Term Paper: Defamation the Idea Behind

Pages: 7 (2813 words)  ·  Bibliography Sources: 1+  ·  Level: College Senior  ·  Topic: Business - Law  ·  Buy This Paper

SAMPLE EXCERPT:

[. . .] If you are suing or sued, if you don't have much money to spend, especially if you have a rich opponent, the chances of your winning the case is very little. Years may take for a final decision. Appeals against judgments are also likely. Enormous cost is involved. Only the rich can reach the end. And the net result is that mainly the powerful ones and the rich only use the defamation law to prevent criticisms.

8. Fatima, Schroeder. "Comedian Wins Sex and Celebs-Case Against DJ" Cape Times, August, 11, 2002, p.4

Many people defamed would like that the same audience who heard the defamatory comments also hear their reply. But the mass media do not usually publish reactions, and may fight in the court for long than providing ample opportunity to reply. "Comparatively the Net provides low cost and timely avenue for replying to the same audience, and proves a wonderful solution to the problem other mass media poses" 9. The author could be asked to post a reply to the same audience, if the damaging comment or material is posted on the web or circulated on an email list. That happens routinely and is straightforward. Information could be circulated to potentially interested parties on the Net with rapidity, convenience, precision and low cost, if the author refuses to remove the offending material or to post a reply that is impossible to match with mass media, or the courts.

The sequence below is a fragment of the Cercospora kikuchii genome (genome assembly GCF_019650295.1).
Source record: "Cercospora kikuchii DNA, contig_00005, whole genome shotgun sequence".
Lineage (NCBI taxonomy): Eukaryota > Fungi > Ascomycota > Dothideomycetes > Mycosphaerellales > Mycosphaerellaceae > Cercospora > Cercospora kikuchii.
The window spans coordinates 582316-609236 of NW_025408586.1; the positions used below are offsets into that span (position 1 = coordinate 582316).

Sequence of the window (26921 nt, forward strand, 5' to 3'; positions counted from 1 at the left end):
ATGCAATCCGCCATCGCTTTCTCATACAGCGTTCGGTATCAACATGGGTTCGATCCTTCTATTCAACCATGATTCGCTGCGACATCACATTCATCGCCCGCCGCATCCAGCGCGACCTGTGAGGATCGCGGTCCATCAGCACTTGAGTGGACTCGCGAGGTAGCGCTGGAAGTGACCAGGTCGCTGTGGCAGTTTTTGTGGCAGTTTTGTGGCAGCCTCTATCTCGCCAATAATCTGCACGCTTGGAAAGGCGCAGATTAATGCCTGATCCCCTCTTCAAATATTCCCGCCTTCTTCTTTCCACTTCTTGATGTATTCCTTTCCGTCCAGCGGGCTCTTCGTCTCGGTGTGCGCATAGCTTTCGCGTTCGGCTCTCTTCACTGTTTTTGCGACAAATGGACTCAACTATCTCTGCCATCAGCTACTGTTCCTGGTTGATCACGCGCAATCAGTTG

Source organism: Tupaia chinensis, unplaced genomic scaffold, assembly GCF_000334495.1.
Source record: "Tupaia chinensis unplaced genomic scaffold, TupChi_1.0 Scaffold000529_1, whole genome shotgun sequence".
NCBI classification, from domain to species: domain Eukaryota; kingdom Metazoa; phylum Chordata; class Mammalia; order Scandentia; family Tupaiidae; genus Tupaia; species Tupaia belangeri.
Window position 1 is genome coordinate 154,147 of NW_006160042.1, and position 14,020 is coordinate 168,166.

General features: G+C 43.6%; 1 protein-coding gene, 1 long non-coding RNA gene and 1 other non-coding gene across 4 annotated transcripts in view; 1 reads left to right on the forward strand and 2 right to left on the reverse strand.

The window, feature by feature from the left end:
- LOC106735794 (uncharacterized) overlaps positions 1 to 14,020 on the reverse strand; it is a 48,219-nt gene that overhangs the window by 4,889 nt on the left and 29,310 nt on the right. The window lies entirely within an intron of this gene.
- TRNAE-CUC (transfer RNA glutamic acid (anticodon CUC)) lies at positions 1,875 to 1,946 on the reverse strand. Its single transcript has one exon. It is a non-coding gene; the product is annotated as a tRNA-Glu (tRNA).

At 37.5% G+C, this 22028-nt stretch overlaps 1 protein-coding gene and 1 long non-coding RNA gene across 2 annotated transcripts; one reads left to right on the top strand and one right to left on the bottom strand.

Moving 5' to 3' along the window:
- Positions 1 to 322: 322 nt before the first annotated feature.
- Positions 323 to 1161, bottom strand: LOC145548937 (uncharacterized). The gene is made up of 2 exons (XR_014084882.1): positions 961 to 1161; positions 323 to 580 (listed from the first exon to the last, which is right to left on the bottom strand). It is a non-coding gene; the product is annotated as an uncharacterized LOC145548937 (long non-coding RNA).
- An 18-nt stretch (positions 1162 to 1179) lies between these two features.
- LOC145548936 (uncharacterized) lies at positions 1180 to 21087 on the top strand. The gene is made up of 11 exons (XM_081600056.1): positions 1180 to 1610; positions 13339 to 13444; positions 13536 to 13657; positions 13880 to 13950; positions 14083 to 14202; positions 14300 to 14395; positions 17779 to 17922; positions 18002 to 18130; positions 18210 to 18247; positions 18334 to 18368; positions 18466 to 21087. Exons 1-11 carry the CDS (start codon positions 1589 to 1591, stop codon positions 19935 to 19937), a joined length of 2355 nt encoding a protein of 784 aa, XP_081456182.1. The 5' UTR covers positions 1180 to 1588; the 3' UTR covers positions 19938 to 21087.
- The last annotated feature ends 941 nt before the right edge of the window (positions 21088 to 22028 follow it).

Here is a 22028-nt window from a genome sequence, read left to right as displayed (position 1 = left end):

In the case of ordinary people whose reputation is attacked unfairly, it is not of much use. Only a very few are threatened with defamation, though people often say and write defamatory things. Sometimes simple comments grow to major court cases, whereas many great libels pass comparatively unchallenged. This condition of unpredictability has great impacts on free speech. Anything that might offend, the writers cut off for fear of defamation. Publishes fearing of the huge cost implied if they lose a case, have lawyers appointed to review the articles to be published and to cut off anything that might offend and lead to legal action. The net result is staunch restriction on free speech.

9. Eric, McCarthy. "Networking in Cyberspace: Electronic Defamation and the Potential for International Forum Shopping," University of Pennsylvania Journal of International Business Law, 1995, p.85

The defamation law is ineffective in dealing with defamation and it has a darker side too. It is often used as an instrument to suppress free speech, and especially if it criticizes the wealthy and the powerful. 10. The complexity of the defamation law makes most writers and publishers not to publish even the safer material for want of surety, as they prefer safety to later loss. The power of the lawyers and the judges are boosted as outsiders do not know as to how and to what extent it will be applied. The number of complexities prevents those who want to defend the defamation cases on their own without a lawyer.11. And sometimes it may occur that the defamation is launched years after the statement was made. It may take years to settle a case. It deters free speech in the meantime, and causes great anxiety till the case is resolved, especially for those sued. And justice delayed is justice denied.

The defamation laws are too harsh and unreliable, in countries like Britain and Australia.12. For example, one Australian book reviewer said in a newspaper that he objected to the author's lack of moral concern. The author got more than $100,000 from the publisher, after he sued and just two trials passed. 13 In another case, by launching defamation actions the police against the retailers, publisher and the author in Western Australia, kept a book off the shelf fro nearly 10 years. 14

10. Sharon, Beder. "SLAPPs: Strategic Lawsuits Against Public Participation," Current Affairs Bulletin, Vol. 72, No. 3, October / November 1995, p. 24.

11. Eric, Barendt. Lustgarten, Laurence. Norrie, Kenneth and Stephenson, Hugh. "Libel and the Media: The Chilling Effect "Oxford: Oxford University Press, 1997 p.33